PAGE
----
March is Fraud Prevention Month in Canada. Immigration, Refugees and Citizenship Canada (IRCC) works to raise awareness about the different types of immigration fraud, how to recognize scams and fraudulent websites, how to properly choose an immigration or citizenship lawyer, and how to report fraud.
Every year, millions of people apply to visit or immigrate to Canada to enjoy the many opportunities that our country has to offer.
The vast majority of these applicants are genuine and wish to come to Canada in good faith. Unfortunately, there are some dishonest people who prey on these individuals, and the Government of Canada is committed to preventing applicants from becoming victims of fraud.
It’s important to remember that no one can promise your application will be given special treatment or guarantee that it will be approved. All applications are assessed fairly and on the same merit.
- The Honourable Marco E.L. Mendicino, P.C., M.P.,
Minister of Immigration, Refugees and Citizenship
Immigration Fraud Prevention
IRCC identifies four types of immigration fraud:
1. Document Fraud
It’s a serious crime to lie or to send false information or documents to Immigration, Refugees and Citizenship Canada (IRCC). This is a type of immigration fraud called “misrepresentation.”
What is considered misrepresentation? It's important that you understand that when you complete any application forms or provide information to the Canadian government, you must ensure that you are not misrepresenting. Whether it's intentional or unintentional you are responsible if there are errors in your application. You are the person who will be at risk if you unintentionally or intentionally misrepresent.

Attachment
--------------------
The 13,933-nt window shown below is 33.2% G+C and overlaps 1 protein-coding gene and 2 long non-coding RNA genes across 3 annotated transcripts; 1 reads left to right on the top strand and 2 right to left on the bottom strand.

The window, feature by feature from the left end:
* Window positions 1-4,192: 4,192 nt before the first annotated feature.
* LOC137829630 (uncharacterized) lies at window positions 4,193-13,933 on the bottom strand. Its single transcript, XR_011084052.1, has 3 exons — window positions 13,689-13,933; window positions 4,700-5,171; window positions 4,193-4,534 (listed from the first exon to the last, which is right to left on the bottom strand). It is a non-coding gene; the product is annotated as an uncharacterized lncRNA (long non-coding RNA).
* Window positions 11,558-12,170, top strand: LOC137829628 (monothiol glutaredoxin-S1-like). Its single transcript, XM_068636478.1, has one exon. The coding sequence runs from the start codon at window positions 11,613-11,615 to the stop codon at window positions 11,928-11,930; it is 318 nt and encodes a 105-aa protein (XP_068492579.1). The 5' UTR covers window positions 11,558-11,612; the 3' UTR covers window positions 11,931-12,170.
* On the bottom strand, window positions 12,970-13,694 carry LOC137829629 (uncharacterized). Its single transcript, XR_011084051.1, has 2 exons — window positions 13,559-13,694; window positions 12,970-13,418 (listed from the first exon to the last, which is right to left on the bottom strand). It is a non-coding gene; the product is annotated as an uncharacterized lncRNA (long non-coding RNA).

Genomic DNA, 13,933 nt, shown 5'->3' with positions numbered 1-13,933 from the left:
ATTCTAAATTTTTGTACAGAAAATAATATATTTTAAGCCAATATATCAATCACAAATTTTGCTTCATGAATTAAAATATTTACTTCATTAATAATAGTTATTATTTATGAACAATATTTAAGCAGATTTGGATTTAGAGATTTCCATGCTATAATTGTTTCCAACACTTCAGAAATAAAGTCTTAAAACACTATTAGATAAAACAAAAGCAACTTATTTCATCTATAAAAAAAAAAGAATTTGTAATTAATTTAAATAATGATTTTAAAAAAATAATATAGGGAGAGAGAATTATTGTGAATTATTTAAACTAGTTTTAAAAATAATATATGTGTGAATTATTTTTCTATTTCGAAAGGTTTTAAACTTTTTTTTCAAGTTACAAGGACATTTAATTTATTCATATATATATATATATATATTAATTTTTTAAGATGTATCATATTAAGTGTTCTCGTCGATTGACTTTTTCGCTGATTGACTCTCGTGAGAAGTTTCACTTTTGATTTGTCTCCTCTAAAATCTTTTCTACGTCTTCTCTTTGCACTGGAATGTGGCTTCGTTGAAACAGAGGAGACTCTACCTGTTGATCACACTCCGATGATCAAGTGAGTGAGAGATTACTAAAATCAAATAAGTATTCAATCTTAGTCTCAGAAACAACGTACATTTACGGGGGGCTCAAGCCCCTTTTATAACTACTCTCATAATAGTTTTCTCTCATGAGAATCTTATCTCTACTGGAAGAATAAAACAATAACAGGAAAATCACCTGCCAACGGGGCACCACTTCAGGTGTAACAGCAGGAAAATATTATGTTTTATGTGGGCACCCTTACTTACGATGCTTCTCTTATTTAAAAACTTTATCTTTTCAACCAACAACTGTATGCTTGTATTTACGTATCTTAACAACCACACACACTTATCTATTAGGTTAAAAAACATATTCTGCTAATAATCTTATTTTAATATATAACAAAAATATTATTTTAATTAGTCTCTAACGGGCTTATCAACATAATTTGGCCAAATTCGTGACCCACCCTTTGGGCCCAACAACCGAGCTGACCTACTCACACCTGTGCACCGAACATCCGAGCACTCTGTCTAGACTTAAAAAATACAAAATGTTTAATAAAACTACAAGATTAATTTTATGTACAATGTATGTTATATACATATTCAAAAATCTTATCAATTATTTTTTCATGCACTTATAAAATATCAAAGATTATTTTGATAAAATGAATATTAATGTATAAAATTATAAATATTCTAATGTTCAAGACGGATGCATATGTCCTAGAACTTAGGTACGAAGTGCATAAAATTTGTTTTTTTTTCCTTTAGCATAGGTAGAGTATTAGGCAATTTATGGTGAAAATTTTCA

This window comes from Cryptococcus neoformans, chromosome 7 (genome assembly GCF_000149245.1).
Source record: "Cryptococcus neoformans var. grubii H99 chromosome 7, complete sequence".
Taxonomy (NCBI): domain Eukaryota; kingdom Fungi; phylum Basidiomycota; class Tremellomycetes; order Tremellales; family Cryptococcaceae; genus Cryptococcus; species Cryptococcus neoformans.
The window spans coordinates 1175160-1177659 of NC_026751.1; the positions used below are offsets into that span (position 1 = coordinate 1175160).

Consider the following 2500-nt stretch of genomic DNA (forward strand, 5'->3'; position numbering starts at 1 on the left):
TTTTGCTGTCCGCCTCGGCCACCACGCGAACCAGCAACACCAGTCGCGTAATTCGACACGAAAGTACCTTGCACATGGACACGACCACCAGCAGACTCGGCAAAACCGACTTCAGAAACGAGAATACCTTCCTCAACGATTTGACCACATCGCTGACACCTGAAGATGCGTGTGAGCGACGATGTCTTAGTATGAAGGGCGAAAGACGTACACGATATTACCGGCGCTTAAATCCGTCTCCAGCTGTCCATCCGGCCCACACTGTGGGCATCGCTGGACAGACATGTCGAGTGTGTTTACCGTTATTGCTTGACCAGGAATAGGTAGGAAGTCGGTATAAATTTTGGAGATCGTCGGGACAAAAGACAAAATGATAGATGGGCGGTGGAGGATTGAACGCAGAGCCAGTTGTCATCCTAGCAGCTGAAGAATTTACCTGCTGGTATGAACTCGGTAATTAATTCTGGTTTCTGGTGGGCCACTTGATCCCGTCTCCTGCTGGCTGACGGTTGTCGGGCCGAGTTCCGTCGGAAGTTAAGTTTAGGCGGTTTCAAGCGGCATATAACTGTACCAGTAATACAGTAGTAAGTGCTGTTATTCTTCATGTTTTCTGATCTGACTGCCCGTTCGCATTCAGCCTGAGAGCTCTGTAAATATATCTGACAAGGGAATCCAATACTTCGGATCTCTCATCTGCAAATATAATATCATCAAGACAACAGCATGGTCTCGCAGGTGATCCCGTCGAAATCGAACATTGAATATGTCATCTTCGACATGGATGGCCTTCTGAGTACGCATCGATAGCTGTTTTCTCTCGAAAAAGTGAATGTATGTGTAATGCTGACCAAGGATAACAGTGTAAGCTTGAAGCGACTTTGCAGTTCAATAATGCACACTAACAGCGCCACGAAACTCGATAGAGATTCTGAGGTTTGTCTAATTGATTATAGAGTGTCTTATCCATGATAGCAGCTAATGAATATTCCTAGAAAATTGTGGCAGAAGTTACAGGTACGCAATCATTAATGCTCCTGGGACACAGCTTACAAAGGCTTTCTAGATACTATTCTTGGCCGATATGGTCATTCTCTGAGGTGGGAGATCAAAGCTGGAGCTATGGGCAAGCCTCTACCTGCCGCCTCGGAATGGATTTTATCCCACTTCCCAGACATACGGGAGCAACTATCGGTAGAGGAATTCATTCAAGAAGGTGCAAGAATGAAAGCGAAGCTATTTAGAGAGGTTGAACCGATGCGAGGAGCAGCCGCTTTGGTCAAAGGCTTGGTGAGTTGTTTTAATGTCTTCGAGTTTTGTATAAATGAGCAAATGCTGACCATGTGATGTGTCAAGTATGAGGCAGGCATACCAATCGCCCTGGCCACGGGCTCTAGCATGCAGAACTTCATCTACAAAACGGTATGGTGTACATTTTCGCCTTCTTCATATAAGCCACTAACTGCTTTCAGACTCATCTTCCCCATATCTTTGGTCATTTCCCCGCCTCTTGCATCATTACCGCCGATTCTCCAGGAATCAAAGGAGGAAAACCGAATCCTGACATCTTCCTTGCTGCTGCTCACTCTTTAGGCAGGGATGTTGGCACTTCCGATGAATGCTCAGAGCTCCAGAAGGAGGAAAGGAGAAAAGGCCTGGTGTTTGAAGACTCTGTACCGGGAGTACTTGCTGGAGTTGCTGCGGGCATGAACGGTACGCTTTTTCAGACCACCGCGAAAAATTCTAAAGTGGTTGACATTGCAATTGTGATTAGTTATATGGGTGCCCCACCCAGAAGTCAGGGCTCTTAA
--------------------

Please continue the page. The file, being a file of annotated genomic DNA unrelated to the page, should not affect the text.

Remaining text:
The fines and penalties for misrepresentation can be serious: it can be a ban of five years where you cannot come to Canada or apply for anything, whether it's a visitor, worker or permanent residence, and face a $100,000 fine or imprisonment.
2. Marriage Fraud
It is a crime for a foreign national to enter into a false marriage and marry a Canadian citizen or permanent resident for the purpose of entering or working in Canada. IRCC considers marriage fraud and sham marriages, including a marriage of convenience, a serious issue and Canadian citizens or permanent residents who engage in marriage fraud for the purpose of immigration may be charged with a crime.
3. Adoption Fraud
Adopting a child from overseas is a wonderful way to grow your family but the immigration laws can be very confusing. Adoption fraud is costly and can be heartbreaking. When considering an intercountry adoption, IRCC advises:
Although the vast majority of adoptions progress smoothly, adoptive parents should use caution throughout the process.
You should contact the government of the province or territory you live in to obtain the most up-to-date information about the adoption process, and to ensure the adoption meets all their requirements.
To avoid unnecessary expense and disappointment, adoptive parents shouldn’t plan to return to Canada with the adopted child until they know for certain all immigration or citizenship requirements have been met.
4. Internet, Email and Phone Scams
International students have recently been the target of phone scams where the caller identifies themself as an IRCC officer and demands money in order to avoid deportation. IRCC does not request payment of fees by telephone.
IRCC advises that if it is too good to be true, it probably is. Immigration scams include:
- identity theft
- unlicensed and unregulated immigration consultants, aka ghost consultants
- theft from your bank account or credit card and
- computer viruses sent via email
- fake immigration websites
- promises of a job
Canada immigration lawyer Evelyn Ackah was interviewed about ghost consultants and immigration fraud by Calgary EyeOpener.
To report immigration fraud, call the Canada Border Services Agency (CBSA) Border Watch Toll-Free Line at 1-888-502-9060. Learn more about how to protect yourself from immigration fraud: Protect yourself: detecting, avoiding and reporting immigration scam.
How to Hire an Immigration Lawyer
Immigration law is becoming more complex and challenging every day. Immigration applications can be refused due to minor oversights and omissions that can delay or negatively impact your business or your family reunification plans. By not using a lawyer you can be putting your business and your family at risk. Ackah Business Immigration Law can help you understand your rights and understand Canadian immigration policies as they apply to your unique circumstances.